2022 the third-costliest disaster year on record

New AFBF report shows extreme weather caused more than $21 billion in crop losses.

March 8, 2023

3 Min Read
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2022 will go into the record books as the third-costliest year for weather disasters in U.S. history, with an estimated $165 billion in total economic losses. Particularly in the agriculture sector, a new Market Intel report by American Farm Bureau Federation (AFBF) economists shows extreme weather caused more than $21 billion in crop losses.

Texas suffered the most significant hit, with over $6.4 billion in incurred losses primarily made up of $2.9 billion in damages to cotton, $1.7 billion in damages to forage and rangeland and nearly $1 billion in wheat damage. Widespread exceptional drought was the main contributor, but AFBF said some of the losses were also linked to May hailstorms and severe weather in April.

AFBF said the impact to America’s farms and ranches demonstrates the importance of farm bill programs to help rural communities recover from weather-related disasters.

The Market Intel, part of AFBF’s series on disaster losses, analyzes and summarizes total crop loss estimations across all major weather events for 2022, including hurricanes Fiona and Ian, the June 13 derecho that impacted several central U.S. states, and the ongoing drought affecting much of the Western U.S. The Market Intel also analyzes the coverage—and coverage gaps—provided by existing risk management programs, such as crop insurance, as well as ad hoc disaster assistance like the Farm Service Agency’s new Emergency Relief Program (ERP), previously known as the Wildfire and Hurricane Indemnity Program + (WHP+).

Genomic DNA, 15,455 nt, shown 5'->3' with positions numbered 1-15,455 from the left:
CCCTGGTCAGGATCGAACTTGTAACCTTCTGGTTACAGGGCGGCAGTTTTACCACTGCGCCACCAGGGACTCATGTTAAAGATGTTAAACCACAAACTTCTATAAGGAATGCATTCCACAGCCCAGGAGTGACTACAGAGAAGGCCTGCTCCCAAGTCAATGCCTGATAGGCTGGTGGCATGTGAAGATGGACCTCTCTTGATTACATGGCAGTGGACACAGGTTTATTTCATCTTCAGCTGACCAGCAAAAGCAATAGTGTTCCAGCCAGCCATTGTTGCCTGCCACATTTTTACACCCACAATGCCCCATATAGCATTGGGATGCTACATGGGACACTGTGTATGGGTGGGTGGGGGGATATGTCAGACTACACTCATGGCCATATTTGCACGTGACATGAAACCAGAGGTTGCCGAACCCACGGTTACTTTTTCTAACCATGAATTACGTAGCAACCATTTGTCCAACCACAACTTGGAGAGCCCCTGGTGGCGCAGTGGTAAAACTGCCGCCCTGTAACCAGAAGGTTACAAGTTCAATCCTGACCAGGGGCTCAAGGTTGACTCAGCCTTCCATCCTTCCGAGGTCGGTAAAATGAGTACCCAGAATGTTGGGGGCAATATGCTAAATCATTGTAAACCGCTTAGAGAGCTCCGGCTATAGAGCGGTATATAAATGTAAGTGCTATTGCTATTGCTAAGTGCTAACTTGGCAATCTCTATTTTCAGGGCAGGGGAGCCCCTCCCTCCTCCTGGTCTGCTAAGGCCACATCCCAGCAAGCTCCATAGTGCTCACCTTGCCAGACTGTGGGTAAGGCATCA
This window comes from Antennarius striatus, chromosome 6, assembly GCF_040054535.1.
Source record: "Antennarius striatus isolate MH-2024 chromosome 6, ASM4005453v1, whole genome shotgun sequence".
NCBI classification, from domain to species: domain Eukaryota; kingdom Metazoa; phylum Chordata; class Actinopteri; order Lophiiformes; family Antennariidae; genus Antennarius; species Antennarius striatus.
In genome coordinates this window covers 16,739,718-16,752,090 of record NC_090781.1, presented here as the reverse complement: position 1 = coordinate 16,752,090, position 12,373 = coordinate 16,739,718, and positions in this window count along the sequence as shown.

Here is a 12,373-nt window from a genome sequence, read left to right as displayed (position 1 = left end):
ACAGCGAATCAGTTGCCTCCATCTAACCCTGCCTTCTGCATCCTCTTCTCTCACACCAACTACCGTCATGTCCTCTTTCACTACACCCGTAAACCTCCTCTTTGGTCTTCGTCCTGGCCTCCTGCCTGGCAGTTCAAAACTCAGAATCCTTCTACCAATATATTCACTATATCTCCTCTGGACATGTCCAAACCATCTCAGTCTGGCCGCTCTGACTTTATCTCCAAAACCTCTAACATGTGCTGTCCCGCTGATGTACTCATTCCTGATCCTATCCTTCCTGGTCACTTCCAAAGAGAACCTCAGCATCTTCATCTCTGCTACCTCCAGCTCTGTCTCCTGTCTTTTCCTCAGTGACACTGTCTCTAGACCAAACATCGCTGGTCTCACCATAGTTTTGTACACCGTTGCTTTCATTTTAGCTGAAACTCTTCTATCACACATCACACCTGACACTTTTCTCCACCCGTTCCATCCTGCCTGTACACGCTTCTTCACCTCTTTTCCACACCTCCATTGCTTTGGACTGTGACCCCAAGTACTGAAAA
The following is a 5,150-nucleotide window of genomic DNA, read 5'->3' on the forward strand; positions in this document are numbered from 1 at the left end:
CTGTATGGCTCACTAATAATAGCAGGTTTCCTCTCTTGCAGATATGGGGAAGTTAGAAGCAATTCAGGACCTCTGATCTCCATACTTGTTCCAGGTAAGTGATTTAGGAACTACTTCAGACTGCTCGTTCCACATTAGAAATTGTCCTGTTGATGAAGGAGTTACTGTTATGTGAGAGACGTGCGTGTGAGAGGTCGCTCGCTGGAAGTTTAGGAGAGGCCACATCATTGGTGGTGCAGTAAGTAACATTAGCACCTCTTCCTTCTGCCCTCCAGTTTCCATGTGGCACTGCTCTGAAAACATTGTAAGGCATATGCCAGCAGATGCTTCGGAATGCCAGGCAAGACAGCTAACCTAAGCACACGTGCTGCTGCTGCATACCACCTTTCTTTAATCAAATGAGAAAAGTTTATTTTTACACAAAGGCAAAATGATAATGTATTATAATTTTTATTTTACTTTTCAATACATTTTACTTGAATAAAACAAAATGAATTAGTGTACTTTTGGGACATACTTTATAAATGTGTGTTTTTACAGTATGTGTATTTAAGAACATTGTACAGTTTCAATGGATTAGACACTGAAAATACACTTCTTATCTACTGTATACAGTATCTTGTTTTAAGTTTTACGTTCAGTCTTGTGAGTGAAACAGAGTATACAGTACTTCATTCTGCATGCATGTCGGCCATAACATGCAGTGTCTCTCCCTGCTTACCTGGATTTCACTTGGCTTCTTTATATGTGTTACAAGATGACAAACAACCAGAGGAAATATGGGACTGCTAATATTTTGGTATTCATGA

“Over $11 billion in losses were covered by existing Risk Management Agency programs as of February 2022,” the report noted. “Over $10 billion in losses were not insured through RMA, existed outside policies’ coverage levels, or did not qualify under an existing risk management program,” which highlights the importance of inclusive protections for growers of all crops in all regions of the nation.

AFBF President Zippy Duvall commented: “It’s not hard to see why programs like crop insurance and disaster coverage are vital to the livelihoods of farmers and ranchers, and the stability of our country as a whole. Even a brief analysis of estimates from last year’s disaster losses proves why a strong farm safety net is a necessity. When you have nature as a business partner, you need a strong support system to help put the pieces back together when the unexpected happens.”

According to the report, the full extent of 2022 damage across agriculture is likely far higher as crop loss estimates do not include infrastructure damage, livestock losses, horticulture crop losses or timber losses associated with the weather events.

Already in 2023, farmers and ranchers are experiencing flooding, freezes and persistent drought conditions. AFBF said the stability of U.S. farms and ranches relies on their ability to be resilient under an array of climate and weather conditions.

“The 2023 farm bill will give lawmakers a chance to fill gaps in existing risk management programs, providing similar risk management opportunities for farmers regardless of what they grow. The sure and timely payments associated with crop insurance and other farm bill programs is often critical for farm-level stability, and so for a safe and secure domestic food supply.”

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